Wess Cope is more than an engineer, a father, content creator, mentor, aspiring dev advocate, and Batman. He is probably the most experienced engineer we have on the team. Name a framework, and he will know how to code it. He joined the community and started asking many IoT questions, and while waiting for answers, he just started helping others. Again, like the others, he got noticed, especially with all of the knowledge he possessed.
Matej Bačo started tinkering with Appwrite as a freelancer and ran into some obstacles. Thanks to Appwrite's Discord server, he could learn from others and understand all the concepts rapidly. To show appreciation for all the support maintainers gave, he decided to help with all the community questions he possibly could. This led to him being a valuable member of the Appwrite team.
Contributing in general
Now, we don’t only hire people from our own community. We, and other tech companies, appreciate contributing in general. Thomas G Lopez, a front-end dev, is one of the people who has made notable contributions within the Svelte community. He even built Melt UI, an open-source collection of accessible and customizable component builders for creating user interfaces with Svelte. His contributions earned him the notable title of an official Svelte Ambassador.
If you have been around the Appwrite community, you must know Aditya Oberai by now. He actively participates in the larger tech and hackathon community and stumbled across Appwrite by chance on X. Now, one thing you need to know about Aditya is his unfair advantage: he is a networker. So when he discovered Appwrite, he noticed that he already knew many other contributors, which drew him in further and helped him land a job at Appwrite.
Dennis Ivy is not just a class teammate but also an amazing tutor to so many devs, as he has produced hundreds of videos that have helped others in the community learn how to code, including tutorials on Appwrite. Need we say more? Contributing is more than just code!
Sara Kaandorp joined as the first non-technical hire. Now, She leads our Design team and, with it, brings our brand and visual identity to new heights every day. She might not have contributed to the community, but as a designer, she put the work in with her portfolio. Also, she understands development as she has a background in it. Therefore, there is no better designer we could wish for to lead all of our efforts.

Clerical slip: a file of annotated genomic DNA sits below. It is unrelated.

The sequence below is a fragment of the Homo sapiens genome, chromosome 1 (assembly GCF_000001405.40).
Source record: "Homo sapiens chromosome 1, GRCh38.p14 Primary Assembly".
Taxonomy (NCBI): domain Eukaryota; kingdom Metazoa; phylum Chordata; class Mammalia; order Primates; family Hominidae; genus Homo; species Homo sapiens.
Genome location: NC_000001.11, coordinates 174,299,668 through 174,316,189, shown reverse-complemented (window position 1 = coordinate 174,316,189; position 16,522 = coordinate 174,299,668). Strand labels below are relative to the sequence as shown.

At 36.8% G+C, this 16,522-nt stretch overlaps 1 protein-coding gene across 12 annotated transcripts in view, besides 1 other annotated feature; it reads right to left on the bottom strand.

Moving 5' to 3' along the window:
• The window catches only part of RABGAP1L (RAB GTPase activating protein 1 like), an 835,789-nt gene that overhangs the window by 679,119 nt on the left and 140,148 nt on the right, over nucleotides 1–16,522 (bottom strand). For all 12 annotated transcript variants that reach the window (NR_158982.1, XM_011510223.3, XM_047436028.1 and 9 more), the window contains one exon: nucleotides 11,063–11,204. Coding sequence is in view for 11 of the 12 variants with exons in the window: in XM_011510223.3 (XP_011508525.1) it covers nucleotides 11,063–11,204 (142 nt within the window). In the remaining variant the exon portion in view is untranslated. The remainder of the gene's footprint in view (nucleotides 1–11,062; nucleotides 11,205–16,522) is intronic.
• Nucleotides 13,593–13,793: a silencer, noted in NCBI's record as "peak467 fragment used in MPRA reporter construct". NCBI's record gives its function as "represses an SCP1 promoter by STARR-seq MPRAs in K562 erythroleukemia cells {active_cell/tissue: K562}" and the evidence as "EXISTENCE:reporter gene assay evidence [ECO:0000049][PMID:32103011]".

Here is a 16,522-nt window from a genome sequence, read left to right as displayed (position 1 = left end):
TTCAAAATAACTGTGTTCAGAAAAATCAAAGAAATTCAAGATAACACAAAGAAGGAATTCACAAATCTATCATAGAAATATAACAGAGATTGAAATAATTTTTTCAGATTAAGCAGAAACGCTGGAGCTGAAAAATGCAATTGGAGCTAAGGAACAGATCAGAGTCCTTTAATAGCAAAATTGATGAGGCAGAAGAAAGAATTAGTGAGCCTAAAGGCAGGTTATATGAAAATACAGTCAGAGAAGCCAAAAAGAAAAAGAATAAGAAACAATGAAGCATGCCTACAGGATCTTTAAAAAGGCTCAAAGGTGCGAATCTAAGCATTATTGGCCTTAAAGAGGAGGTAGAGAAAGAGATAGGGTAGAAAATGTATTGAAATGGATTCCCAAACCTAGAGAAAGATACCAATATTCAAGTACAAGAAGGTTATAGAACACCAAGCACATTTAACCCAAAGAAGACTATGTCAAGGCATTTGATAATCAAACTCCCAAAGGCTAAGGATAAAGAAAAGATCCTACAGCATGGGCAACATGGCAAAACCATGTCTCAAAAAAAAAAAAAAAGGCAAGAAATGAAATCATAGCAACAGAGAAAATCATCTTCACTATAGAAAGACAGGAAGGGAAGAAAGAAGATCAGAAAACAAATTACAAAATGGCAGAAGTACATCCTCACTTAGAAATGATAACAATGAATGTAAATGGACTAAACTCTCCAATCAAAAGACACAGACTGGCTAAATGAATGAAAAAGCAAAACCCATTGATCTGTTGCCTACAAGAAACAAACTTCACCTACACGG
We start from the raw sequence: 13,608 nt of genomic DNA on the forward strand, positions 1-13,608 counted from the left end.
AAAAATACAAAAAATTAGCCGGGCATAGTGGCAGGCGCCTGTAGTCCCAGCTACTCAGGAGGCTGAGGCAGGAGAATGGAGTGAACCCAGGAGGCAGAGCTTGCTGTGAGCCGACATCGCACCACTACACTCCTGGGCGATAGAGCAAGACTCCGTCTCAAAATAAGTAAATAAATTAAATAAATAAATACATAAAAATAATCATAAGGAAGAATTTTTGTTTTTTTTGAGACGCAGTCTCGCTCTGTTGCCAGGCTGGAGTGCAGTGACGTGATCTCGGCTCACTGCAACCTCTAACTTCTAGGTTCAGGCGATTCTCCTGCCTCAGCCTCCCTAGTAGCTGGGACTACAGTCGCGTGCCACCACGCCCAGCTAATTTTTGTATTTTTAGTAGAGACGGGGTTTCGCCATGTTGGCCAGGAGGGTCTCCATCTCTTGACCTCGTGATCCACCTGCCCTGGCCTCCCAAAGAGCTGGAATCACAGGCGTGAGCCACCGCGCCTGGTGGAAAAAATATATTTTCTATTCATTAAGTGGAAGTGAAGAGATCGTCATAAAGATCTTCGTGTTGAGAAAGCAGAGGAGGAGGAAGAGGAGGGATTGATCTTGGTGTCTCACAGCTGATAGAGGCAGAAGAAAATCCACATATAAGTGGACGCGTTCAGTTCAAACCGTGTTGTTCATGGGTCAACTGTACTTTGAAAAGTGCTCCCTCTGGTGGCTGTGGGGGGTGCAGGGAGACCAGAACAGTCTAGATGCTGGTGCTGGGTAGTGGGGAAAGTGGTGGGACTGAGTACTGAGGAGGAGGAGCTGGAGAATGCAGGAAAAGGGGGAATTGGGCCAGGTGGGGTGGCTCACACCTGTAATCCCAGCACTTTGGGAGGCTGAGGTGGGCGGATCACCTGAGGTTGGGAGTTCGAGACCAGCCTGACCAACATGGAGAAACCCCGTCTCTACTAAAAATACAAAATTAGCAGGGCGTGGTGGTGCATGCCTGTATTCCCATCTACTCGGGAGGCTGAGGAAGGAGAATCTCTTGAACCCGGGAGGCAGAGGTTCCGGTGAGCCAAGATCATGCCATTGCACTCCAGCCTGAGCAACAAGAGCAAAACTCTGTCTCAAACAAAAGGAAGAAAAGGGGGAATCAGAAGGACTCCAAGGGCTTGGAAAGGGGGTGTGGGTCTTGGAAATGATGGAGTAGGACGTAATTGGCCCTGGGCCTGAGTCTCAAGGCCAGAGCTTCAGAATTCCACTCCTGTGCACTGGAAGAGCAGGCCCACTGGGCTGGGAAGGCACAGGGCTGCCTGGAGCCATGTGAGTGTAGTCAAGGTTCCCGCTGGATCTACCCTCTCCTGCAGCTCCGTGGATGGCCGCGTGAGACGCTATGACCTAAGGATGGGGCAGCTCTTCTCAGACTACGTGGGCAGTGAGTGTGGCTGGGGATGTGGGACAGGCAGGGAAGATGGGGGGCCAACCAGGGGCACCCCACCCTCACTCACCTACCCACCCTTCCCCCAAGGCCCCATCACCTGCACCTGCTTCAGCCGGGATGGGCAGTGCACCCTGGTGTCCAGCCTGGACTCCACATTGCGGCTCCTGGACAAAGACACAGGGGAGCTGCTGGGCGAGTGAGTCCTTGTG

How to stand out from the crowd
Finding the right team members is crucial for tech start-ups. When you are still building your company, there is little room for error, especially when building your team. Hiring the right people determines future success. So it’s about finding the needle in the haystack for employers like Appwrite, and for you to be that needle, you need to shine brighter than the rest.
Now, this is not an unhealthy testimony to working day and night, every day, no fun, or any of that. On the contrary, we stand for healthy life balance and will force you to take leave if you like it or not. To stand out is to deliver quality work consistently, not quantity, to be eager to learn, receptive to feedback, and supportive of others. And if you missed this point, one thing is for sure: contributing to open source increases the chances of getting hired into a tech job.
Doing more with your skills
So, how do you stand out? Be active in the community you want to work in. Contribute to open-source projects with code, content, support, or whatever works best for you. To learn more and get inspired, follow people like Eddie Jaoude, Danny Thompson, Ruth Ikegah, Santosh Yadav, and our very own Eldad Fux. However, if you decide to contribute, keep in mind: keep it healthy.